One of the questions that used to really annoy me at meetings with an ex manager was, “is it done?”
The J-Lo part of my personality liked to think of my work as a creative masterpiece which was always growing and evolving so the fixation on it being ‘done’ made me bristle with indignation… “don’t you understand?” my inner Michaelangelo would cry, “this work is never ‘done’. It’s art. I’m an artiste!”
But as much as I secretly enjoyed my diva tantrums, I knew that what was really happening was that I was beginning to see myself differently. I no longer saw myself as a box ticker who got fulfilment from simply carrying out tasks. I wanted a different relationship with work.
I didn’t want to just reach a standard and stay there. I wanted to keep setting the bar higher and higher so that I could keep becoming better and better, pushing myself further. I didn’t want to create ‘good enough’. I wanted to keep redefining success, pushing the barriers of what could be achieved, never settle for less than outstanding and create extraordinary.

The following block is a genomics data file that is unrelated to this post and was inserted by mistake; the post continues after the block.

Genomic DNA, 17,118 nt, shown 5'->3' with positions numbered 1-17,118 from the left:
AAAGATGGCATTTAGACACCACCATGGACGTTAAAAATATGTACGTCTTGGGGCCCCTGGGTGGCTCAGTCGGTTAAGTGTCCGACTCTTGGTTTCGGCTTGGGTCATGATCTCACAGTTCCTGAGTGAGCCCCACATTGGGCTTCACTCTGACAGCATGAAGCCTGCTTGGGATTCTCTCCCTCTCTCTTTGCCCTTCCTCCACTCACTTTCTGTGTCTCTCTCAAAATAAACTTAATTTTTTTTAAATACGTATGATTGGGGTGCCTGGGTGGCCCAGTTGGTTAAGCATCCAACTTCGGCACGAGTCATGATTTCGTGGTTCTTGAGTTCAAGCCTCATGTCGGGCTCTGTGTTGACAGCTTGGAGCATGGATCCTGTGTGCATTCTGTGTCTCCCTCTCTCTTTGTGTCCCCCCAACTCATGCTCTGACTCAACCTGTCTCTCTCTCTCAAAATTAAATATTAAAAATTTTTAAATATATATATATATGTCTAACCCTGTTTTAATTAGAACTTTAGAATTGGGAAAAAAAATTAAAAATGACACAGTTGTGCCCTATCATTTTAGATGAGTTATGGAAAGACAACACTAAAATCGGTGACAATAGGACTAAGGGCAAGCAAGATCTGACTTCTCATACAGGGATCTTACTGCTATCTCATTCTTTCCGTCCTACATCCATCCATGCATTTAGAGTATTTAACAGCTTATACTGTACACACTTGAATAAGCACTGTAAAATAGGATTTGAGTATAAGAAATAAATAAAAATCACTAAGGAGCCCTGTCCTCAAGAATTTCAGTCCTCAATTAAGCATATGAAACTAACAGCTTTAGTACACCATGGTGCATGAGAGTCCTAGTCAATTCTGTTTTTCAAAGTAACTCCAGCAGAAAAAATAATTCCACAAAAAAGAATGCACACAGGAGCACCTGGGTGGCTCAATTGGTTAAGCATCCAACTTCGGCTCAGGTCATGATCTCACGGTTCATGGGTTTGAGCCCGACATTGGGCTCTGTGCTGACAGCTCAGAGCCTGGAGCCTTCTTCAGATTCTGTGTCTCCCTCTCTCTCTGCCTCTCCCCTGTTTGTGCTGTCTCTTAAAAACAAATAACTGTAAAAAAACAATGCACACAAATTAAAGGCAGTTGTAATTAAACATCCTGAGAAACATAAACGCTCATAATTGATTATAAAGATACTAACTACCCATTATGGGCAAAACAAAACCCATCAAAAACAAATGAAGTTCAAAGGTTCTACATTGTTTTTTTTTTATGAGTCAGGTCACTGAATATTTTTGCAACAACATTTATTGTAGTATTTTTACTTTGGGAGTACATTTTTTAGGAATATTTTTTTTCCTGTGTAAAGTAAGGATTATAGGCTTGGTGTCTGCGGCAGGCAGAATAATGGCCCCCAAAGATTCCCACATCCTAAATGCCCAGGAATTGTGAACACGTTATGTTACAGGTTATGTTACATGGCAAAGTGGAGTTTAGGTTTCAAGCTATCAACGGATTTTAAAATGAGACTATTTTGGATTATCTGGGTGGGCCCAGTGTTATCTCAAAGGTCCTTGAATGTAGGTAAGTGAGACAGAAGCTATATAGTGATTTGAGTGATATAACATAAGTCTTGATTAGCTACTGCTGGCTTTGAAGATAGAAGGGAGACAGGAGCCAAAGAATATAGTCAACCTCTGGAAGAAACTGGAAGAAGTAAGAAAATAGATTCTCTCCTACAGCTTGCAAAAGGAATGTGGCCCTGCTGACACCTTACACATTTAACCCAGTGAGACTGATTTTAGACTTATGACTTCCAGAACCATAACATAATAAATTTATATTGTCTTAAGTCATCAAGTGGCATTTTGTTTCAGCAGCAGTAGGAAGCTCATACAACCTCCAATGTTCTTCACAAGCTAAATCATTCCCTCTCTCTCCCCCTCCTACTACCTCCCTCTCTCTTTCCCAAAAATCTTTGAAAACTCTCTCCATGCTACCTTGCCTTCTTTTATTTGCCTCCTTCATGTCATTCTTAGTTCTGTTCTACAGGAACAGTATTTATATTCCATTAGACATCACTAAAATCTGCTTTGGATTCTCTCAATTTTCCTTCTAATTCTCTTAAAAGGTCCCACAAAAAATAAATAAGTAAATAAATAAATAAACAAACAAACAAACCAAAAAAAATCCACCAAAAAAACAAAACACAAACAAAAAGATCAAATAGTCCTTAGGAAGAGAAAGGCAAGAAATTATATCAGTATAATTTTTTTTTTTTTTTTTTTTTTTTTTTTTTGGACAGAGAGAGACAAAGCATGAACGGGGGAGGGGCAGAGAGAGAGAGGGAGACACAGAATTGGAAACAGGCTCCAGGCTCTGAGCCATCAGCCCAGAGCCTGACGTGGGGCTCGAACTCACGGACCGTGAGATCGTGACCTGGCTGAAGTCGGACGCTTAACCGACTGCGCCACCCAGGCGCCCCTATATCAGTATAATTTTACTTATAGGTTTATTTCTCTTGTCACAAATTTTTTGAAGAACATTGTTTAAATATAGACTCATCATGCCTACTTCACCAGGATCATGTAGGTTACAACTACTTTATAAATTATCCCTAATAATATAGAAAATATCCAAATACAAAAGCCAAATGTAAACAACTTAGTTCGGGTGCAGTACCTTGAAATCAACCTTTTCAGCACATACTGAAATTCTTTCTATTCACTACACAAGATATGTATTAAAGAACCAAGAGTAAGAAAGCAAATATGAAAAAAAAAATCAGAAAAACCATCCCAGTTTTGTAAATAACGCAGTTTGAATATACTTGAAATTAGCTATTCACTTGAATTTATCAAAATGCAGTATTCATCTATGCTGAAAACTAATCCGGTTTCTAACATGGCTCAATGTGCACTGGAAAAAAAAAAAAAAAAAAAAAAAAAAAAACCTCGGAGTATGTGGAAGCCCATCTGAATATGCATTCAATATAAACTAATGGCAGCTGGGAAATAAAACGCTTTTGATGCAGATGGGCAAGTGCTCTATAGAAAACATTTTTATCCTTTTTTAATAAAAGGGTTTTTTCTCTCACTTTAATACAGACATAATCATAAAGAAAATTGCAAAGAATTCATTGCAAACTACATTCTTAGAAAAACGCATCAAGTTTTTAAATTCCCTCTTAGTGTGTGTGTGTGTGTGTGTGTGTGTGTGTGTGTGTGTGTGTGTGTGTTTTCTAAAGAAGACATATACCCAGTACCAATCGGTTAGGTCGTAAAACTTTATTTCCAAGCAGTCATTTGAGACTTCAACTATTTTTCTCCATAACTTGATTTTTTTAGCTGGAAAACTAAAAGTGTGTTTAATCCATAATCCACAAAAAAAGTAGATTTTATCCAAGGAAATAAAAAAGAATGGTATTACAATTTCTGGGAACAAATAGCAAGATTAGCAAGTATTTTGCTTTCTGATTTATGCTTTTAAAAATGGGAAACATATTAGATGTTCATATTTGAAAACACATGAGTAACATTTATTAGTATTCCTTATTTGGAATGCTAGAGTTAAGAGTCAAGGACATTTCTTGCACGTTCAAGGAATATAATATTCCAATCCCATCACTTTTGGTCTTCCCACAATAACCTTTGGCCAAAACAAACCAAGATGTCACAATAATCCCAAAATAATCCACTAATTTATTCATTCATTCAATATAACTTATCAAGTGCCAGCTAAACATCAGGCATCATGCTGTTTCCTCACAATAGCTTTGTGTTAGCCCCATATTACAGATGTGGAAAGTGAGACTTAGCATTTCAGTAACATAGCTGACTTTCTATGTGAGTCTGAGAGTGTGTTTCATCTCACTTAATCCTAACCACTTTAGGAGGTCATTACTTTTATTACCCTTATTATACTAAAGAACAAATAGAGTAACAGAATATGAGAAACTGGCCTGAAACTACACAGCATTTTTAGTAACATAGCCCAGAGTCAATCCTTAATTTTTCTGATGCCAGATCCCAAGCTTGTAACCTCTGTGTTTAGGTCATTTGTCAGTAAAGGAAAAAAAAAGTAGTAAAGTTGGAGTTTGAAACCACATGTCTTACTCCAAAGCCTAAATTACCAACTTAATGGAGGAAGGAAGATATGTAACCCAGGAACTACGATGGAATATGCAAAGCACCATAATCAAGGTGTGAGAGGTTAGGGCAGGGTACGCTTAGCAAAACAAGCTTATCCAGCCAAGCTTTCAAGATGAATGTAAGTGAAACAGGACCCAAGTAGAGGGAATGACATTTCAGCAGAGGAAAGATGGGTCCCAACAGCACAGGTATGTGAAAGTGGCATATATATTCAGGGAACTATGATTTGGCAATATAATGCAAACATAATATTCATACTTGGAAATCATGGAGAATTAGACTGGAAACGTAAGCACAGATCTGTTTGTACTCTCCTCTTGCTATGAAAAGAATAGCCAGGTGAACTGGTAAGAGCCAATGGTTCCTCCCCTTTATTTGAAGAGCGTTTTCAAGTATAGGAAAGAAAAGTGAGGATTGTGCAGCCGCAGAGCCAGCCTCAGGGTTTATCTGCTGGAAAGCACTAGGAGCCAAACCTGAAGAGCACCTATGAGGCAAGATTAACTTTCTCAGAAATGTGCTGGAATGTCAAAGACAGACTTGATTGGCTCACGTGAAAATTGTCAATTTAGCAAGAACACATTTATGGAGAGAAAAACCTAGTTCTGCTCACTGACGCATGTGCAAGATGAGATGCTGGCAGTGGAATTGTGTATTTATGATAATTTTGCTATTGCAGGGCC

I realise now that my manager was just doing her job. And if she hadn’t, I would never have learnt the value of frustration as an essential stage of the learning process. It means you’re at the edge of your comfort zone and you’re being challenged.
It’s easy to stay frustrated and blame other people for holding you back. But that soon gets boring. The exciting thing is to spin frustration into a cocoon and transform yourself into the kind of person who can grow out of it, a person who makes one bold step after another towards finding a space that is big enough for huge dreams and creativity.
So I moved out of frustration and started creating a space where ‘is it done?’ is asked far less than,
Where have we arrived, what can we see from here and what bigger, brighter, more amazing things are possible now?
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